United States District Court, E.D. Virginia, Richmond Division
E. Payne, Senior United States District Judge.
matter is before the Court on Jesselyn A. Radack's
RENEWED MOTION TO TRANSFER VENUE (ECF No. 76). For the
following reasons, the motion will be denied.
Fitzgibbon instituted this action against Radack, claiming
that she maliciously prosecuted and defamed him by falsely
accusing him of sexual assault. See generally ECF
the pre-trial conference and after she had filed various
other motions, Radack instituted a bankruptcy action under
Chapter 11 of the United States Bankruptcy Code in the United
States Bankruptcy Court for the District of Columbia. She
then filed a notice of removal to remove this case to the
United States Bankruptcy Court for the Eastern District of
Virginia, but the bankruptcy judge held that this removal was
improper. Fitzgibbon v. Radack, No. 18-3096 (Bankr.
E.D. Va. October 25, 2018). Thus, the action was remanded
back to this Court.
to 11 U.S.C. § 362, this action was stayed with respect
to Radack because she instituted the bankruptcy action. ECF
No. 75. Further, Radack filed a motion to transfer the case.
ECF No. 76. Fitzgibbon responded, ECF No. 77, and Radack
replied. ECF No. 79.
Section 1404 Governs Transfer of Venue When the Action Is Not
Under Title 11.
first issue to be determined is whether 28 U.S.C. §
1404(a) or 28 U.S.C. § 1412 should be the
basis for determining whether a transfer is proper.
Fourth Circuit has not spoken on this issue, but the leading
case by a district court in this circuit is from the Southern
District of West Virginia. In Dunlap v. Friedman's,
Inc., 331 B.R. 674 (S.D. W.Va. 2005), the court held
that, when a party requests a transfer to a pending
related-to bankruptcy proceeding in another district court,
Section 1412 governs whether a transfer is appropriate.
Id. at 680. The court did so because (1) the leading
commentator on the issue said that Section 1412 should
govern, id. at 677; (2) Section 1404 would thwart
transfer in many cases, which would "dilute the
well-settled presumption that 'related to'
proceedings should be litigated in the 'home court,
'" id. at 678 (quoting Hohl v.
Bastian, 279 B.R. 165, 177-78 (W.D. Pa. 2002)); and (3)
the legislative history of Sections 1404 and 1412 confirmed
the court's view. Id. at 679-80. Other courts
have followed Dunlap. See, e.g., Brown
v. Wells Fargo, N/A, 463 B.R. 332, 338 (M.D. N.C. 2011);
Creekridge Capital, LLC v. Louisiana Hosp. Ctr.,
LLC, 410 B.R. 623, 628 (D. Minn. 2009).
recent decision by the United States Bankruptcy Court for the
Southern District of New York challenges the Dunlap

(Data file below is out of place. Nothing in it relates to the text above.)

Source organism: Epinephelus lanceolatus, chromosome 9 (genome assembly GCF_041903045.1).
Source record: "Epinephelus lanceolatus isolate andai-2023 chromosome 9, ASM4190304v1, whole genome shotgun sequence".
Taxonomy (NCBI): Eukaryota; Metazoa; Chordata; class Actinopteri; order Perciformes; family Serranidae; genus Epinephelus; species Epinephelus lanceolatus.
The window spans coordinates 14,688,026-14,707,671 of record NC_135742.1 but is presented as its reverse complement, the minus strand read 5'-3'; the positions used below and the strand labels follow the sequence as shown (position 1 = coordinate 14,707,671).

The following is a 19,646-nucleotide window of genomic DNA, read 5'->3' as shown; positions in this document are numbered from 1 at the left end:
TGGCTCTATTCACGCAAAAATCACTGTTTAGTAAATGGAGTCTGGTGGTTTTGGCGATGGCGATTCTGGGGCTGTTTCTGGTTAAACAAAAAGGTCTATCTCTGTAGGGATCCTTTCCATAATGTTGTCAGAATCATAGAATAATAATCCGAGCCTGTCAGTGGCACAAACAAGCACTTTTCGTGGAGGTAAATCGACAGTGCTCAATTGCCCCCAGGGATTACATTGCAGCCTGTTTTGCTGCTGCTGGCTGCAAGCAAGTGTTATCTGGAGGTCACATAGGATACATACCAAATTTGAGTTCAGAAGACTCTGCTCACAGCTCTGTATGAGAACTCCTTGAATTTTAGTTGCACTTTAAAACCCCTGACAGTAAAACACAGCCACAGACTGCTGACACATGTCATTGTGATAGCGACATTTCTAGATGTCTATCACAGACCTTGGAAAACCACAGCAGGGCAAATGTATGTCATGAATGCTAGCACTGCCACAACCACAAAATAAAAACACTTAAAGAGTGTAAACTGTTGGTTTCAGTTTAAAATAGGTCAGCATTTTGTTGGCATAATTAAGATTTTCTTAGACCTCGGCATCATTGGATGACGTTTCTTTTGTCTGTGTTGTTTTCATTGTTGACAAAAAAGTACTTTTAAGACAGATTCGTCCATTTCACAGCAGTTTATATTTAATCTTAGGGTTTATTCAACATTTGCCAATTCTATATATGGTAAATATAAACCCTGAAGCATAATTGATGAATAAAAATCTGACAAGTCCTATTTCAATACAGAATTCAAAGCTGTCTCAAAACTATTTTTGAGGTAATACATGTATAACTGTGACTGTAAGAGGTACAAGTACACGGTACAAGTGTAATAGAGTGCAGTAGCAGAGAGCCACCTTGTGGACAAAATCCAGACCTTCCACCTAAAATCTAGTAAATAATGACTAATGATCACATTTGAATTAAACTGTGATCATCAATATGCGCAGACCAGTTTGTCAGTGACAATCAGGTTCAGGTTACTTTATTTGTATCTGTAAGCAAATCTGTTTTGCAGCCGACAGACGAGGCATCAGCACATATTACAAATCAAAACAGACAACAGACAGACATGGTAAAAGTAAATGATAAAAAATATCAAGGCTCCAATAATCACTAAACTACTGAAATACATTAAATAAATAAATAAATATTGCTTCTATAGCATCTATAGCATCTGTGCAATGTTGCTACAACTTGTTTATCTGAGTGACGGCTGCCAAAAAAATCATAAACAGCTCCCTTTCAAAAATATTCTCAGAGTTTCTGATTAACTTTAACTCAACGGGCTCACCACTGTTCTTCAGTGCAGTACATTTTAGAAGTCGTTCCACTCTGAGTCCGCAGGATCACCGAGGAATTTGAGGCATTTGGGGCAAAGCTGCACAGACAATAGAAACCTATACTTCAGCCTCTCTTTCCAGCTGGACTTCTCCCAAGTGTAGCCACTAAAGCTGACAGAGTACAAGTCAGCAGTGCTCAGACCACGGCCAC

view. In Multibank, Inc. v. Access Global Capital
LLC, 594 B.R. 618 (Bankr. S.D.N.Y. 2018), the bankruptcy
court held that Section 1412 applies only to proceedings that
arise "under" the Bankruptcy Code. Id. at
621. That was so, said the bankruptcy court, based on the
plain language of Section 1412, because the phrases
"related to" and "arises in" were left
out of Section 1412. Id. at 622-23. So, a case
"under title 11" must be one that asserts a
bankruptcy claim. Id. at 623. The bankruptcy court
in Multibank thought that the Dunlap court
was incorrect because it had equated the language of Section
1475-which included the "arises in" and
"related to" language-with that of Section 1412.
Id. Therefore, Section 1412 could not apply to a
transfer of a non-bankruptcy action, necessarily meaning that
Section 1404 is the appropriate mechanism. See id.
at 624. Other courts have also maintained that Section
1404(a) controls. See, e.g., Rumore v.
Wamstad, No. 01-2997, 2001 WL 1426680, at *2 (E.D. La.
Nov. 13, 2001) ("Since section 1412 does not contain the
phrase, 'or related to,' most courts have found that
motions to transfer actions 'related to' title 11
cases should be governed by section 1404, the general change
of venue provision."); Tultex Corp. v. Freeze Kids,
L.L.C., 252 B.R. 32, 36 n.4 (S.D.N.Y. 2000) (same).
Court finds the reasoning of Multibank more
persuasive: the plain language of Section 1412 says: "A
district court may transfer a case or proceeding under
title 11 to a district court for another district."
28 U.S.C. § 1412 (emphasis added). This language teaches
that the statute applies only to bankruptcy cases and
proceedings because those are the only cases or proceedings
filed "under title 11." Thus, the Court will
examine the case under Section 1404 rather than Section
The Section 1404 Factors Weigh Against a Transfer
1404(a) says, "For the convenience of parties and
witnesses, in the interest of justice, a district court may
transfer any civil action to any other district or division
where it might have been brought or to any district or
division to which all parties have consented." The first
inquiry is whether the claims "might have been
brought" in the transferee forum. See id.;
Byerson v. Equifax Info. Servs., LLC, 467 F.Supp.2d
627, 631 (E.D. Va. 2006). After that, the Court must ...